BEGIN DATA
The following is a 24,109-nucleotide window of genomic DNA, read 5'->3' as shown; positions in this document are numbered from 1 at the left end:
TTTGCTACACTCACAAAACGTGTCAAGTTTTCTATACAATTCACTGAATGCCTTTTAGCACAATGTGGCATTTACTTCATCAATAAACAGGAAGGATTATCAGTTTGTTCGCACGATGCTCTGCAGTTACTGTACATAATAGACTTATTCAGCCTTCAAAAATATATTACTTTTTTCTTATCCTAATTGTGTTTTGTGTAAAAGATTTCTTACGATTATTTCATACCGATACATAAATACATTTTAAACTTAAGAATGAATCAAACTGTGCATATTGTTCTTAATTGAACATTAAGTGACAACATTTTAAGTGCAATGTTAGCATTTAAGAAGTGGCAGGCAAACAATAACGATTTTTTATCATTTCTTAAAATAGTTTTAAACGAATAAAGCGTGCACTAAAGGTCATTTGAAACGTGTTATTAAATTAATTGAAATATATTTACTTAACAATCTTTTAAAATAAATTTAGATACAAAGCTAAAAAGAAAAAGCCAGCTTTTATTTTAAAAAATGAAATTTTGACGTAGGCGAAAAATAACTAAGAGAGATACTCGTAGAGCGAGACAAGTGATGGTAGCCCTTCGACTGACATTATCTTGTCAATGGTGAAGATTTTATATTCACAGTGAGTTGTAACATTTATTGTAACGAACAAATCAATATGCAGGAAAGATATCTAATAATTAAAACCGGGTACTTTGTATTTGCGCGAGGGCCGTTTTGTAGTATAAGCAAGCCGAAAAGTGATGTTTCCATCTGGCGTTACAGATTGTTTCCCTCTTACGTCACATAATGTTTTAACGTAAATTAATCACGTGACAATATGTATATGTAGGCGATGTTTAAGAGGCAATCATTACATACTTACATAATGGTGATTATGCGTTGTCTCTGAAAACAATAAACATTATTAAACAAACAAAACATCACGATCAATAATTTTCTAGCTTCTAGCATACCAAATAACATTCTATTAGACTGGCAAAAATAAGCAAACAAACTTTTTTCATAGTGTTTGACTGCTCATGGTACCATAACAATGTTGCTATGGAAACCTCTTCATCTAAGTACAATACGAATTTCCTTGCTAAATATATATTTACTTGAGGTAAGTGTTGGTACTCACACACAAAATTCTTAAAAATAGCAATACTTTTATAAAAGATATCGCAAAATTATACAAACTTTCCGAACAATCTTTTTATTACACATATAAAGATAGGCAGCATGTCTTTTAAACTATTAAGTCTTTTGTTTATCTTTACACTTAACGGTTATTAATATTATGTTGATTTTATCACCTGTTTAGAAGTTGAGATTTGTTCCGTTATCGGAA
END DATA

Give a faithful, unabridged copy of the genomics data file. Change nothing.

The following is a 24,109-nucleotide window of genomic DNA, read 5'->3' as shown; positions in this document are numbered from 1 at the left end:
TTTGCTACACTCACAAAACGTGTCAAGTTTTCTATACAATTCACTGAATGCCTTTTAGCACAATGTGGCATTTACTTCATCAATAAACAGGAAGGATTATCAGTTTGTTCGCACGATGCTCTGCAGTTACTGTACATAATAGACTTATTCAGCCTTCAAAAATATATTACTTTTTTCTTATCCTAATTGTGTTTTGTGTAAAAGATTTCTTACGATTATTTCATACCGATACATAAATACATTTTAAACTTAAGAATGAATCAAACTGTGCATATTGTTCTTAATTGAACATTAAGTGACAACATTTTAAGTGCAATGTTAGCATTTAAGAAGTGGCAGGCAAACAATAACGATTTTTTATCATTTCTTAAAATAGTTTTAAACGAATAAAGCGTGCACTAAAGGTCATTTGAAACGTGTTATTAAATTAATTGAAATATATTTACTTAACAATCTTTTAAAATAAATTTAGATACAAAGCTAAAAAGAAAAAGCCAGCTTTTATTTTAAAAAATGAAATTTTGACGTAGGCGAAAAATAACTAAGAGAGATACTCGTAGAGCGAGACAAGTGATGGTAGCCCTTCGACTGACATTATCTTGTCAATGGTGAAGATTTTATATTCACAGTGAGTTGTAACATTTATTGTAACGAACAAATCAATATGCAGGAAAGATATCTAATAATTAAAACCGGGTACTTTGTATTTGCGCGAGGGCCGTTTTGTAGTATAAGCAAGCCGAAAAGTGATGTTTCCATCTGGCGTTACAGATTGTTTCCCTCTTACGTCACATAATGTTTTAACGTAAATTAATCACGTGACAATATGTATATGTAGGCGATGTTTAAGAGGCAATCATTACATACTTACATAATGGTGATTATGCGTTGTCTCTGAAAACAATAAACATTATTAAACAAACAAAACATCACGATCAATAATTTTCTAGCTTCTAGCATACCAAATAACATTCTATTAGACTGGCAAAAATAAGCAAACAAACTTTTTTCATAGTGTTTGACTGCTCATGGTACCATAACAATGTTGCTATGGAAACCTCTTCATCTAAGTACAATACGAATTTCCTTGCTAAATATATATTTACTTGAGGTAAGTGTTGGTACTCACACACAAAATTCTTAAAAATAGCAATACTTTTATAAAAGATATCGCAAAATTATACAAACTTTCCGAACAATCTTTTTATTACACATATAAAGATAGGCAGCATGTCTTTTAAACTATTAAGTCTTTTGTTTATCTTTACACTTAACGGTTATTAATATTATGTTGATTTTATCACCTGTTTAGAAGTTGAGATTTGTTCCGTTATCGGAA